In addition, most Americans don’t have access to recycling resources where they live, even today, and rural recycling is a big challenge. Due to a lack of resources, small towns often don’t have the budget for recycling programs, and it’s difficult to prove the economic viability of such programs in order to attract external waste management companies.

Single-use Products are Convenient 

Our current product landscape is full of single-use materials designed to be thrown away. For consumers, it’s generally easier to buy disposable products because this is more common and encouraged. There is also no need to clean or wash these products before and after use, and no extra effort is required to dispose of them. Reusable, compostable, and recyclable products, on the other hand, are generally more expensive and sometimes need a lifestyle change.

Misinformation about Recycling 

Like most things, misinformation can be the biggest obstacle to recycling. It leads to confusion about what can and cannot be recycled. Mixing recyclables and non-recyclables contaminates the entire batch and makes recycling even more difficult. Sorting is the key to recycling, and misinformation also leads to incorrect sorting, contaminating the materials. When recycling looks too complicated, and they keep making mistakes, people often get discouraged and stop doing it altogether.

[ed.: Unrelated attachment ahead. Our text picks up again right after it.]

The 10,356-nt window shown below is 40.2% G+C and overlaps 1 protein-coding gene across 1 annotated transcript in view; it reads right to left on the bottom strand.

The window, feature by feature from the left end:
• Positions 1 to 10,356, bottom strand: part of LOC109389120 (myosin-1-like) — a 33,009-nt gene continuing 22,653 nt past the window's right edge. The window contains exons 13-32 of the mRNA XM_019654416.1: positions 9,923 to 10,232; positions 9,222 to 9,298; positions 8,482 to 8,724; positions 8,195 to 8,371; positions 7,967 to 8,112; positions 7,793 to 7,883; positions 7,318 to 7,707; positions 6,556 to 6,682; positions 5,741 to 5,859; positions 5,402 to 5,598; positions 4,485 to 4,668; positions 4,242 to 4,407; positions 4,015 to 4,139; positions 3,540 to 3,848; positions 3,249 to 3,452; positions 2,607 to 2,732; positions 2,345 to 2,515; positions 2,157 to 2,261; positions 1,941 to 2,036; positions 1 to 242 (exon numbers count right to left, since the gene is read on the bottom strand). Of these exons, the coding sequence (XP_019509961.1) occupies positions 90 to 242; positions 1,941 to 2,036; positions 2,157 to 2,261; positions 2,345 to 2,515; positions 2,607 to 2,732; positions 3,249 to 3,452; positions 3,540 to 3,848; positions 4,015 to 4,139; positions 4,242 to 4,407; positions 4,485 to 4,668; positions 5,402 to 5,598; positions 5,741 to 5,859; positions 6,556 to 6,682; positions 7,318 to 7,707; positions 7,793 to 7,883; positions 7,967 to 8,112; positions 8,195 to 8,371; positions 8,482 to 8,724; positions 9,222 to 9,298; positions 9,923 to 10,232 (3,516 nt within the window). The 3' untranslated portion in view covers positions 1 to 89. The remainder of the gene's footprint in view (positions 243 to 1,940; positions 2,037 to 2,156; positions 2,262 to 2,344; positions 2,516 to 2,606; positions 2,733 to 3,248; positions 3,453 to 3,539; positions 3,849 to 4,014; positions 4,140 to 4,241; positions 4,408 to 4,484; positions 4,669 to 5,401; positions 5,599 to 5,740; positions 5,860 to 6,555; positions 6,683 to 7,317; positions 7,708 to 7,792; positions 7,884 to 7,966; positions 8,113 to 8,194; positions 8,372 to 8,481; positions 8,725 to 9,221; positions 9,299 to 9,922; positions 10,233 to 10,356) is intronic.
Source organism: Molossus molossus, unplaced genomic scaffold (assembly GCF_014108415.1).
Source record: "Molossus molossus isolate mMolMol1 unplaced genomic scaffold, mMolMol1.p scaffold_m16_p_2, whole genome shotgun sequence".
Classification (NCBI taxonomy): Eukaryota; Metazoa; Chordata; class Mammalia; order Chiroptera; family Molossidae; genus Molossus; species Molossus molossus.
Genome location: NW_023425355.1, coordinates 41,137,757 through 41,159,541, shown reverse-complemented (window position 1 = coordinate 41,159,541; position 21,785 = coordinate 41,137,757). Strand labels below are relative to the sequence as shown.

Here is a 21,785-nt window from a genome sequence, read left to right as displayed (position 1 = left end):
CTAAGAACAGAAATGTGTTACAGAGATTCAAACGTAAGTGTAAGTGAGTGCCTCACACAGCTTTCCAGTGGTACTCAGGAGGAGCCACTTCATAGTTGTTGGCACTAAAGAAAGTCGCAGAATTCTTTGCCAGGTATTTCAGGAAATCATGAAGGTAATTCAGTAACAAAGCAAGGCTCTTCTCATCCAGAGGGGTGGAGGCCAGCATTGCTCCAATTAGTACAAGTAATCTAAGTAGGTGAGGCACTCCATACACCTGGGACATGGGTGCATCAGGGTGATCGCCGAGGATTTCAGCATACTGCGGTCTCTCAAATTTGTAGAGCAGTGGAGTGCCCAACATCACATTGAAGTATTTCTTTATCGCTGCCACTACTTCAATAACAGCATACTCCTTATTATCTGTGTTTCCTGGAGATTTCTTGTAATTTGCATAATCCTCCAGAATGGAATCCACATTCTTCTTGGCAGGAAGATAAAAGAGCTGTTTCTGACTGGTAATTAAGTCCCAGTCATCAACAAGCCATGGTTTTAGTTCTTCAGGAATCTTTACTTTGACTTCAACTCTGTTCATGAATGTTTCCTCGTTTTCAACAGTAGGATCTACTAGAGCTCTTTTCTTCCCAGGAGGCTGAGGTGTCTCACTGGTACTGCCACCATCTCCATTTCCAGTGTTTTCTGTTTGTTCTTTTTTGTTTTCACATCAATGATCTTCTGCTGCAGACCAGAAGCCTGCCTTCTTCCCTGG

Wishcycling is putting materials in the recycling bin and wishing they will be recycled. Recycling, unfortunately, does not work that way. If a facility can process only plastics, sending glass or cardboard there will only lead to more issues. The mixing of recyclables and non-recyclables will contaminate the entire recycling stream. 

Wishcycling can also make the already costly recycling process costlier. Sorting and removing non-recyclables from the recycling stream requires a lot of manual effort, making it expensive and burdensome.

How Can We Get Better at Recycling?

Don’t be a Wishcycler

Wishcycling threatens the recycling system, and there are multiple ways that you can avoid this behavior. Here are a few tips:

1. Check your local recycling guidelines and stay up-to-date on recycling rules and regulations.

2. Consider learning more about recycling and what materials can be easily recycled.